How To Raise Healthy Eaters

kid eating healthy watermelon

Many of the clients we work with have kids or want them one day. And one of the biggest struggles for parents right now is how to raise healthy eaters. Foundation FIT Co-Owner Sylvia Darby knows all about the struggle of raising healthy eaters. After all, she is a mom of three! So here’s some of her best advice on tried and true ways to encourage your kids to become healthy eaters.

You Can’t Raise Healthy Eaters if You Aren’t One

It’s impossible to raise your children to eat healthy if you’re not setting an example of what you’re preaching every single day. If the kids see you do something different, it’s so hard to guide their path. That means you need to get your nutrition in check before promoting any changes to your children’s diet. Make sure the food you eat in front of them is something you’d be proud of having them eat.

Start Them Young

The easiest time to start kids with healthy eating is the minute they begin to eat solid foods. Focus on bringing in new colors, flavors, and textures. Give them tons of healthy fruits and veggies to expose them to a ton of options. And since kids’ taste buds and cravings go through so many cycles when they’re young, don’t be afraid to re-introduce foods.

Kids might turn down a food today, then be so excited to eat it next week. You never know when you might have success with a new healthy option. So stay with it and stay hopeful. It may not be easy, but it will be worth it when kids have many options to choose from and are more open to trying new things.

Don’t Label Foods Good or Bad

Especially as adults, we’re prone to labeling foods as good or bad. And when we do that in front of our kids, it can set those bad foods on a pedestal of temptation. Kids start to look at that food as forbidden, and we all know what that means. They’re going to want it badly.

Instead, keep the focus on what food does for your body. Talk with kids about how food works for them. For example, if you’re eating spinach, mention how the magnesium, calcium, and vitamin K in spinach can help kids build strong bones.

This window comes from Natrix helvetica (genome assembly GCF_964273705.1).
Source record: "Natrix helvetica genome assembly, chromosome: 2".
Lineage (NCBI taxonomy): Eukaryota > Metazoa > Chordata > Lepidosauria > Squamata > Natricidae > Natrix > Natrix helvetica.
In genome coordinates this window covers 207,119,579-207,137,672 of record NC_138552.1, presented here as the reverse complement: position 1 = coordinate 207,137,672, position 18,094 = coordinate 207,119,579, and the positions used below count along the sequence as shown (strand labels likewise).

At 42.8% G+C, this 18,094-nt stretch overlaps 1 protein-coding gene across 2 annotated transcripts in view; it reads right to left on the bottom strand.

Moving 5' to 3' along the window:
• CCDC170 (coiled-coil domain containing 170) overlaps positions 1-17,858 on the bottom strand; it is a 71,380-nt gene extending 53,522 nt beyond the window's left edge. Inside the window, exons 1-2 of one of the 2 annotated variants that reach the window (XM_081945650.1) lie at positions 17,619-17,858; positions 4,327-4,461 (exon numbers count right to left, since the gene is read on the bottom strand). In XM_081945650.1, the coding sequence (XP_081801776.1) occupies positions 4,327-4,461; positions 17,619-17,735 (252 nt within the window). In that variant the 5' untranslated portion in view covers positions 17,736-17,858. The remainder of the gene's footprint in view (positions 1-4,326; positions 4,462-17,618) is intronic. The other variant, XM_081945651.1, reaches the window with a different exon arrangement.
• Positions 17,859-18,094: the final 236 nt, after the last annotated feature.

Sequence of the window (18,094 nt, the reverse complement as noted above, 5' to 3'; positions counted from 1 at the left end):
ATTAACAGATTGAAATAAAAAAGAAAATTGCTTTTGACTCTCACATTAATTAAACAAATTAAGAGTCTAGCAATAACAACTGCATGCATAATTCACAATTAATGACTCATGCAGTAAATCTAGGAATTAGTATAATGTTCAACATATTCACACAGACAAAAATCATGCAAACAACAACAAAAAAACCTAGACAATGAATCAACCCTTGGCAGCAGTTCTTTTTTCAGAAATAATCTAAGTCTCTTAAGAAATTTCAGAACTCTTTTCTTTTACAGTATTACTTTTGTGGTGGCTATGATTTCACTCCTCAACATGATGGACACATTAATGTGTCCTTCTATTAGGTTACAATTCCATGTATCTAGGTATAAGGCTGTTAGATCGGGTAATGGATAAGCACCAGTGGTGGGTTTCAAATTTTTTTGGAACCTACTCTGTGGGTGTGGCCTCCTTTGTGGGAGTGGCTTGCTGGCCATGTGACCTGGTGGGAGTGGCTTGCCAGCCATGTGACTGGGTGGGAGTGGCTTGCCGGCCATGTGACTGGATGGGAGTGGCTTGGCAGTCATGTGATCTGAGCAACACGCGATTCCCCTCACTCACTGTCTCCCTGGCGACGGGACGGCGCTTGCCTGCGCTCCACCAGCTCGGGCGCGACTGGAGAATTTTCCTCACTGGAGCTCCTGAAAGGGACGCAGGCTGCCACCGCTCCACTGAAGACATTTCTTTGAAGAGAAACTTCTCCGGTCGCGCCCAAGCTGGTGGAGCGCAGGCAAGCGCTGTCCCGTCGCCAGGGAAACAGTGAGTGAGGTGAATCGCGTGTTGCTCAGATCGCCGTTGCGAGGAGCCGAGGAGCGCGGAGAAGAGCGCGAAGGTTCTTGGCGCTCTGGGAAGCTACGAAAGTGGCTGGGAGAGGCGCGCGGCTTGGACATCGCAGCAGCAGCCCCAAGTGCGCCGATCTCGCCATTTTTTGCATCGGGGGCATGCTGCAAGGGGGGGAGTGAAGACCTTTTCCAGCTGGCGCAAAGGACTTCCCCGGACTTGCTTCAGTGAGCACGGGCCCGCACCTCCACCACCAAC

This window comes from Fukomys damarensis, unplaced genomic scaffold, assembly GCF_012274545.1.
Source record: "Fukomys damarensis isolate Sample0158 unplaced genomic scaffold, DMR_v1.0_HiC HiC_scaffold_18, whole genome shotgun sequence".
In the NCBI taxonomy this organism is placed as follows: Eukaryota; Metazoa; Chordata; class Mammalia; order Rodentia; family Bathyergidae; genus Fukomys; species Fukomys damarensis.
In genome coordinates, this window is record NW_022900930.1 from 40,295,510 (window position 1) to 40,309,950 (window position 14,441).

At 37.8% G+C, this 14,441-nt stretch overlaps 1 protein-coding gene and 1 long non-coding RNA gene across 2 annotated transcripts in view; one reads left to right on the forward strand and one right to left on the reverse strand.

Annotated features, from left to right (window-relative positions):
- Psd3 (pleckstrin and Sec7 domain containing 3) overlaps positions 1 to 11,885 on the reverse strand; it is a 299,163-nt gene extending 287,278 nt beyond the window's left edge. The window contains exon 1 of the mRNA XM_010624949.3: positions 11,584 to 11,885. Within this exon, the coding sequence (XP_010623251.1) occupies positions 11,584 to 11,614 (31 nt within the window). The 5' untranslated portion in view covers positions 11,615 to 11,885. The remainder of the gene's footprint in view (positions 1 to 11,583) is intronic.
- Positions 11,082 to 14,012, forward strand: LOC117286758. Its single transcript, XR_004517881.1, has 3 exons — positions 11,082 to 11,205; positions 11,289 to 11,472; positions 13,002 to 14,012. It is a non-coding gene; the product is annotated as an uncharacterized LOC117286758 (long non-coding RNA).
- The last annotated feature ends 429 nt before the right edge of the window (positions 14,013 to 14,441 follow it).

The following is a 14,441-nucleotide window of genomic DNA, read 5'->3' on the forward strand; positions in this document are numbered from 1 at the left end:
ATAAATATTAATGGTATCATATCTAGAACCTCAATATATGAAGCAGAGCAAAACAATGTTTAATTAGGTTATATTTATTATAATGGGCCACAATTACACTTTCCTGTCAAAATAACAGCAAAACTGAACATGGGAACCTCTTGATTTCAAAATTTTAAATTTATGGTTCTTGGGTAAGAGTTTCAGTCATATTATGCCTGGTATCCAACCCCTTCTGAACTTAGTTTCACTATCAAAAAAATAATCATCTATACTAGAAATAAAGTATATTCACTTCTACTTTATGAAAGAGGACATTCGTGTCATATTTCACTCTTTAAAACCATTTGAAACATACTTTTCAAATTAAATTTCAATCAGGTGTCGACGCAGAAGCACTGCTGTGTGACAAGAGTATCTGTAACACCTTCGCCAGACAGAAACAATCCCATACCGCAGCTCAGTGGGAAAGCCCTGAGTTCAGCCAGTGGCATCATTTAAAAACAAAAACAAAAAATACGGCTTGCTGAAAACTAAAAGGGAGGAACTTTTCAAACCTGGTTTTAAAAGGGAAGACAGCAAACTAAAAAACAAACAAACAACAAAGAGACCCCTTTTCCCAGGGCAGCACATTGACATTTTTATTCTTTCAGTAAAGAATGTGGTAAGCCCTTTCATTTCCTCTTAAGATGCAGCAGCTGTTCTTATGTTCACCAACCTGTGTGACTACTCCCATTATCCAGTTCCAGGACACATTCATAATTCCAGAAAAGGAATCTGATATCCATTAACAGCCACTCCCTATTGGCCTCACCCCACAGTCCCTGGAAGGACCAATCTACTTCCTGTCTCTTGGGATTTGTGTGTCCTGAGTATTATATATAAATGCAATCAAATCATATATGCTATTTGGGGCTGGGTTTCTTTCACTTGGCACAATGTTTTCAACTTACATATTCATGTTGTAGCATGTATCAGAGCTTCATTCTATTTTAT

Kids want to learn, and they’re not afraid to ask questions. So talk about how things are grown and differences in food quality. As you encourage kids to ask questions about food, it’s critical to also be willing to help them find the answers.

Give Kids Choices

Sylvia is all about letting her kids make some of the decisions when it comes to food. So at dinner, she might give her little ones a choice of three veggies: green beans, broccoli, or cauliflower? Of course, each kid has to pick one, and they’re all healthy, but it gives kids a little say in what hits their plate. So they can choose their favorite, or maybe just the one they happen to be in the mood for that night.

And to make it easier on mom and dad, Sylvia keeps veggie options prepped and on hand. That way, she’s not making an elaborate dinner every night but instead making it easy for kids to choose healthier options.

Try to Eliminate Junk Food

It’s all too true that if you bring food into your house, it’s probably going to get eaten regardless of quality. If not by your kids, possibly by you. This isn’t a conversation about not bringing bad foods into the house. But rather looking at it like stocking the house with foods that make you and your kids feel good and make your bodies work well.

But here at Foundation FIT, we’re also realists. So when those potato chips inevitably make their way in, Sylvia recommends keeping them in a basket on a higher shelf. That keeps temptation out of hand during moments of weakness.

Bring Healthy Snacks to Kid’s Eye Level